This media blow breaks in over all TV channels to broadcast its demands:
Dr. Horrible’s Sing-Along Blog: I would have reviewed this sooner, but I couldn’t watch it for more than 5 minutes without getting bored and doing something else. None of the people involved can sing very well, Fillion perhaps worst of all. Whedon, for reasons obscure to me, ditches his strongest suit – creative storylines – for a paint-by-numbers tale of Love conflicting with Goals, and which will win? Blah.
There’s good stuff there, don’t get me wrong. Whedon has great comic instincts – like when Captain Hammer “saves” the love interest by throwing her into a pile of garbage. That was hilarious. A great throw-away (no pun intended) gag. Now don’t dwell on it for the next two minutes.
Sorry for not being more impressed by Whedon’s amateur efforts, Internet, but I know people who produce things just as clever without the benefit of Neil Patrick Harris.
Persepolis: Brilliantly realized. A better picture of growing up female in Iran – especially Iran during the 1979 Revolution – would be hard to find.
Scotland, PA: Cute and quirky but not much else; a stocking stuffer of a movie. A lot of the plot, particularly the last ten minutes, feels like the author had a checklist of Macbeth tropes to hit rather than a story to tell*. But it’s certainly funny.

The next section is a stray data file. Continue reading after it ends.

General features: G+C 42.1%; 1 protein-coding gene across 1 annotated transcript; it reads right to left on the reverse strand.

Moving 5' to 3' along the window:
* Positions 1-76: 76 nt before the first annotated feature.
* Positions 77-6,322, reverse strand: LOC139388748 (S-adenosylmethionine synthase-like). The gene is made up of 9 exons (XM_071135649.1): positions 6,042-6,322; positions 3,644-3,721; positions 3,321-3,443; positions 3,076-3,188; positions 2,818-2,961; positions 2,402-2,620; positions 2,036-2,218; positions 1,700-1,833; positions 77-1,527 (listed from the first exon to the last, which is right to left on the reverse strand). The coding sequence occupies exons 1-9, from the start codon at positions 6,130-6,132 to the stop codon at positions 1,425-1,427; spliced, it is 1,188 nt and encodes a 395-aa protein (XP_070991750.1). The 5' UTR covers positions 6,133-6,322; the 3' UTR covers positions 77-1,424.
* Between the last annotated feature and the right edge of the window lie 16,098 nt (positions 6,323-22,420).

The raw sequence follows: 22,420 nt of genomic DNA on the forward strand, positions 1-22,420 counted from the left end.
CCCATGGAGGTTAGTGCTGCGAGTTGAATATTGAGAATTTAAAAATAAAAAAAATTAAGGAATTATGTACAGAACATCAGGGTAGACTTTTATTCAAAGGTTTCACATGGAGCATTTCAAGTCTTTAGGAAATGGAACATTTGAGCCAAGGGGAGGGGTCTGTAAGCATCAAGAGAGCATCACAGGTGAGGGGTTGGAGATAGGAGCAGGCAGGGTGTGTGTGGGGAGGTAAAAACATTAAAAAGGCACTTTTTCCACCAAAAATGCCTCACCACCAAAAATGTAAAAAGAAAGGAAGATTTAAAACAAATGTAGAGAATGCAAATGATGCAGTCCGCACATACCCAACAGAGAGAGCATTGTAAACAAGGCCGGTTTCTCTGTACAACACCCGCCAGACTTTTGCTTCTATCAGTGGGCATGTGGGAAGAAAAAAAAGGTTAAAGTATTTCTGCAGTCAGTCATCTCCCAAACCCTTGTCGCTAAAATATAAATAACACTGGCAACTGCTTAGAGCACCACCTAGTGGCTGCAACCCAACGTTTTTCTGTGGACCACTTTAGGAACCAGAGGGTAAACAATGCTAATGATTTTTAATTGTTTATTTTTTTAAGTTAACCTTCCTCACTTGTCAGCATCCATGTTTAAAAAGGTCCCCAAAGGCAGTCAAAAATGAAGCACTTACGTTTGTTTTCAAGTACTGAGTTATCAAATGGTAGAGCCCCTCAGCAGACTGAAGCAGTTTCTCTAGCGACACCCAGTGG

Downtown Owl: Ten minutes after the bar closes and the bouncers usher everyone out, an entertaining drunk bums a cigarette off you. He begins to launch into this colorful story about people you’ve never met but who sound fascinating. The story’s not going anywhere but it’s a funny slice-of-life. Suddenly, a black-and-white rolls up, sirens howling, and two cops spring out and force the drunk into the backseat. They take off without a word. Downtown Owl is a similar experience.
This feels like the kind of novel I could have written four years ago – and in fact, it begins very similarly to a failed draft somewhere on my hard drive**. As such, I can’t quite hate this book, like so many people hate Chuck Klosterman, but I have a hard time respecting it. Klosterman’s got a gift for inventive description and the witty turn of phrase, but I don’t know if you can build a novel on those strengths alone. He dances between “clever” and “too clever” and lands on unsteady footing.
As far as novels go in the Man vs. Nature genre – and by “Nature” I mean cruel, capricious fate, although weather plays a part here – Downtown Owl gets nothing wrong, though it doesn’t exactly cut a new trail. You will laugh more than you did at Slaughterhouse-Five or The Stranger, but won’t end up any wiser or feeling much different. It’s all naturalist and absurdist portraits of small-town life, until suddenly there’s a shocker of a climax, and then no denouement whatsoever.
* Also: Macbeth, Macbeth, Macbeth, Macbeth, Macbeth, Macbeth, Macbeth, Macbeth, Macbeth, Macbeth, Macbeth, Macbeth.
** I don’t mean this to be as dismissive as it sounds. Klosterman has been on the New York Times Bestseller list and I have not; clearly he’s doing something right.